Some bottles from well-known Champagne houses run upwards of $300, but you don’t need to pay that much for good Champagne. At Dedalus, we champion small houses as well as grower Champagnes, grown and vinified by the same estate. Some are available for as low as $60 or $70. That price reflects the massive amount of labor, the cost of the land, and the long aging time, but not the massive marketing budget of larger houses.
If the bottle says “Champagne,” it’s from Champagne, France
It’s true that Champagne can only be made in Champagne, France, and it’s illegal to label a wine Champagne if it’s made outside the region. However, you might see bottles labeled “California Champagne” on some supermarket shelves because of a loophole in the Treaty of Versailles, the international agreement that ended the first World War. The treaty was supposed to protect French Champagne from copycats, but because it was only signed and never ratified by the U.S. government, California winemakers were still able to use the name.
Then, in 2005, the U.S.A. reached a new agreement with some European countries. They agreed that no American winery could launch a product with the name “Champagne.” But if they were already using the name, they would be grandfathered in. That’s why you’ll see certain bottles labeled “California Champagne.” The loophole is still a sore point for Champagne producers.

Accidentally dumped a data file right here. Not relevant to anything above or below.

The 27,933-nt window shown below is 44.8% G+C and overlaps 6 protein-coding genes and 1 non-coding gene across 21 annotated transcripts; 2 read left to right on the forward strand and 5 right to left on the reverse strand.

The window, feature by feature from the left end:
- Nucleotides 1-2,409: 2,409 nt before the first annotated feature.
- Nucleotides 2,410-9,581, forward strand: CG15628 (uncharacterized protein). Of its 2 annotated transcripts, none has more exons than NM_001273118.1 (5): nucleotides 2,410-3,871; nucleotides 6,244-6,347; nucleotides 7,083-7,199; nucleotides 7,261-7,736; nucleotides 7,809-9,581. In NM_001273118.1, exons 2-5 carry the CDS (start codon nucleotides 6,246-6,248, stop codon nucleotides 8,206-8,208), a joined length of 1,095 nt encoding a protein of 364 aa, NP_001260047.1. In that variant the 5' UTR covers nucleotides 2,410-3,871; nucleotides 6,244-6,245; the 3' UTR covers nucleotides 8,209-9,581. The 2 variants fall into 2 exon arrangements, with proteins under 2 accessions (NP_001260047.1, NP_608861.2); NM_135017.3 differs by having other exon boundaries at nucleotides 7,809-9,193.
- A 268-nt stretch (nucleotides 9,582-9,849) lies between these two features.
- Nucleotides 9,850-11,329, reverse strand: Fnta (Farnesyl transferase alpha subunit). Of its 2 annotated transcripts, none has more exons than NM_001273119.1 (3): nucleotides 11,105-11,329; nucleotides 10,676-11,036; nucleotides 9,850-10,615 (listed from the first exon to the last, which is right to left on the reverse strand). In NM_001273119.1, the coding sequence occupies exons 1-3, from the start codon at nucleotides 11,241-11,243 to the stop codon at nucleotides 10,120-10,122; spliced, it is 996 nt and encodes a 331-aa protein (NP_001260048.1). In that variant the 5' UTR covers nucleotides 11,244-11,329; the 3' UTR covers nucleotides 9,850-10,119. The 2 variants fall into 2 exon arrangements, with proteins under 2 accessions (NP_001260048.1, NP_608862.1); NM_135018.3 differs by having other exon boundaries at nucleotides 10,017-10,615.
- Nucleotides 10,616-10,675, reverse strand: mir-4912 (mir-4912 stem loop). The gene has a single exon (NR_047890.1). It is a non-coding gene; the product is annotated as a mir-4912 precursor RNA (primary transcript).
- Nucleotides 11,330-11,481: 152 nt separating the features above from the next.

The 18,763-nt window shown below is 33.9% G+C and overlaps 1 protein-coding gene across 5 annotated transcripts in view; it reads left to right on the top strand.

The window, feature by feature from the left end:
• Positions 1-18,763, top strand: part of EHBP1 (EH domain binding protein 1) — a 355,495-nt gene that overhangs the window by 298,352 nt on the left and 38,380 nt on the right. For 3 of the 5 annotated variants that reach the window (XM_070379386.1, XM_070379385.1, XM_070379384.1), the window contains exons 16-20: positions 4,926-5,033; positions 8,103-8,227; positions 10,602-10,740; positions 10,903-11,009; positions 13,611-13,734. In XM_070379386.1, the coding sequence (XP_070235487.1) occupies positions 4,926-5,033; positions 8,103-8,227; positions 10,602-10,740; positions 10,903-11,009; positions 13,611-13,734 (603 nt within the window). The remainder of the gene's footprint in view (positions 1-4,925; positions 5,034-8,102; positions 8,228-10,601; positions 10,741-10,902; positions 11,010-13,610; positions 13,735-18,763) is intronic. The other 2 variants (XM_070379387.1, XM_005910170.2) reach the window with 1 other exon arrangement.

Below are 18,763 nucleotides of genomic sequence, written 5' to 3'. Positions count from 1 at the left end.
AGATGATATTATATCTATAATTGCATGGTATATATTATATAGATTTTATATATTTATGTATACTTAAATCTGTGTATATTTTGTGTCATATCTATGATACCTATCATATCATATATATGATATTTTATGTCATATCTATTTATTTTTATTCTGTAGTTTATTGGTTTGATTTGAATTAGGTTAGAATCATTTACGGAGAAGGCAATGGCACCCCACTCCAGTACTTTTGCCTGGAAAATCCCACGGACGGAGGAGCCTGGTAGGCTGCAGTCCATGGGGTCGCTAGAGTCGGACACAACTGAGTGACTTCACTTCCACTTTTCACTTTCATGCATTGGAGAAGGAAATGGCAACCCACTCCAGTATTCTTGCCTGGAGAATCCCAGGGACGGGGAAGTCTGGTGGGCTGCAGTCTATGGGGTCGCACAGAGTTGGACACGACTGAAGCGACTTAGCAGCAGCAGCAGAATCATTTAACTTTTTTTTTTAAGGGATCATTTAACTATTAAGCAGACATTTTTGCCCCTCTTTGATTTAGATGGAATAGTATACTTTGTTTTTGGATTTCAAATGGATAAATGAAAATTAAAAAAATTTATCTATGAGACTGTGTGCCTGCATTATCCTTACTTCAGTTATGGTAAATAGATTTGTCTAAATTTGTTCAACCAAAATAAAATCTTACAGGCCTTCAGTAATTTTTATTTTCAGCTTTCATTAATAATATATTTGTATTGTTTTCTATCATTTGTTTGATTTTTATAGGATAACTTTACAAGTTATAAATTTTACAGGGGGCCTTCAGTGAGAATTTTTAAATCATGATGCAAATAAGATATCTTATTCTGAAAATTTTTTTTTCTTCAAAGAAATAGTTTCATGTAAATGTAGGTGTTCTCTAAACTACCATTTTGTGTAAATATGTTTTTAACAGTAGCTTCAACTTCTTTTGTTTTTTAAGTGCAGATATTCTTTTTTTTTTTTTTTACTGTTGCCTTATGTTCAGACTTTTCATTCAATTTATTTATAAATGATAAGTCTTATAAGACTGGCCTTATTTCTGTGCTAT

Dom Perignon invented Champagne
It’s a great story: In 1693, a Benedictine monk accidentally stumbles on the formula for creating sparkling wine and calls over his brothers, saying “Come quickly, I’m tasting the stars!” Dom Perignon contributed significantly to the history of Champagne, but not by inventing it. He made advancements in the arena of blending and viticulture that are still with us today. The quote was first published in print ad from the 19th century.
A spoon keeps Champagne from losing its bubbles
Don’t fall for it! A spoon has no effect on the bubbliness of your already-opened Champagne. If you don’t plan on finishing the bottle, buy a specialty Champagne stopper, pop it on, and stash your Champagne in the fridge until you’re ready to break it out again.
Nonvintage is better than vintage Champagne
One isn’t better than the other, they’re just different. A vintage Champagne is made with grapes from one specific year (vintage.) A non-vintage Champagne is made with grapes from various vintages. Non-vintage Champagne from a specific house will taste pretty much the same, regardless of when it’s released, because of the intricate blending that goes into achieving a house style. Vintage Champagnes are less about staying the same and more about being completely itself. They’re typically only produced in the years where conditions are absolutely perfect — otherwise, they’re blended into a non-vintage year to achieve a better balance.
Rosé Champagne is sweet
Perhaps it’s sweeter than other wines, but rosé Champagne isn’t always sweet. When it comes to Champagne, pay less attention to the color and more to the label, where the level of dryness (or sweetness) is very clearly described.
In order, from driest to sweetest:
- Brut Nature
- Extra Brut
- Extra Dry
- Demi Sec
Now that you’ve busted these myths, it’s time to enjoy Champagne with a whole new perspective. Shop our lineup of sparklers hand-picked to tell the story of real wine with every sip.